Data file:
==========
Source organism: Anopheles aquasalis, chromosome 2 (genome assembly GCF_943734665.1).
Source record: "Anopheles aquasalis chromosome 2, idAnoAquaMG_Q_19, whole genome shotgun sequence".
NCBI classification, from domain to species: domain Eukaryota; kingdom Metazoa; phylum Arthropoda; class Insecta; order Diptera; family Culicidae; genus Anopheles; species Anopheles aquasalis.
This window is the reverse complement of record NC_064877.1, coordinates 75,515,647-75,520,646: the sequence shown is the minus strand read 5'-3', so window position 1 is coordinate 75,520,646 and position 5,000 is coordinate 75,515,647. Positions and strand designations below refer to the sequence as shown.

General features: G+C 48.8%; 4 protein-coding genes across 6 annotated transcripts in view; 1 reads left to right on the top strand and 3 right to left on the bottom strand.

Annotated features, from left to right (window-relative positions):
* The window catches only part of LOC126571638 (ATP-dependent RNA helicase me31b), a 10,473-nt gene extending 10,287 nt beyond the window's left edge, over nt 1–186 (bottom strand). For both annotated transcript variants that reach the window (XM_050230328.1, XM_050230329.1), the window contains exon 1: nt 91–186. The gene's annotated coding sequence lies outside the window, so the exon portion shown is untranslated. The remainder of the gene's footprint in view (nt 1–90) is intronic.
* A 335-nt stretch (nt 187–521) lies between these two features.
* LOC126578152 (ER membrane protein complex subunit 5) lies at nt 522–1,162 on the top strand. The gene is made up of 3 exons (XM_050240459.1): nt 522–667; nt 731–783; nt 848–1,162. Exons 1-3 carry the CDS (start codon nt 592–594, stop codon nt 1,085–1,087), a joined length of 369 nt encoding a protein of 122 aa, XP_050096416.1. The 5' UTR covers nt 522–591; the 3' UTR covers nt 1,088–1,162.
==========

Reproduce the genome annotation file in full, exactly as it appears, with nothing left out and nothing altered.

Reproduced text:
Source organism: Anopheles aquasalis, chromosome 2 (genome assembly GCF_943734665.1).
Source record: "Anopheles aquasalis chromosome 2, idAnoAquaMG_Q_19, whole genome shotgun sequence".
NCBI classification, from domain to species: domain Eukaryota; kingdom Metazoa; phylum Arthropoda; class Insecta; order Diptera; family Culicidae; genus Anopheles; species Anopheles aquasalis.
This window is the reverse complement of record NC_064877.1, coordinates 75,515,647-75,520,646: the sequence shown is the minus strand read 5'-3', so window position 1 is coordinate 75,520,646 and position 5,000 is coordinate 75,515,647. Positions and strand designations below refer to the sequence as shown.

General features: G+C 48.8%; 4 protein-coding genes across 6 annotated transcripts in view; 1 reads left to right on the top strand and 3 right to left on the bottom strand.

Annotated features, from left to right (window-relative positions):
* The window catches only part of LOC126571638 (ATP-dependent RNA helicase me31b), a 10,473-nt gene extending 10,287 nt beyond the window's left edge, over nt 1–186 (bottom strand). For both annotated transcript variants that reach the window (XM_050230328.1, XM_050230329.1), the window contains exon 1: nt 91–186. The gene's annotated coding sequence lies outside the window, so the exon portion shown is untranslated. The remainder of the gene's footprint in view (nt 1–90) is intronic.
* A 335-nt stretch (nt 187–521) lies between these two features.
* LOC126578152 (ER membrane protein complex subunit 5) lies at nt 522–1,162 on the top strand. The gene is made up of 3 exons (XM_050240459.1): nt 522–667; nt 731–783; nt 848–1,162. Exons 1-3 carry the CDS (start codon nt 592–594, stop codon nt 1,085–1,087), a joined length of 369 nt encoding a protein of 122 aa, XP_050096416.1. The 5' UTR covers nt 522–591; the 3' UTR covers nt 1,088–1,162.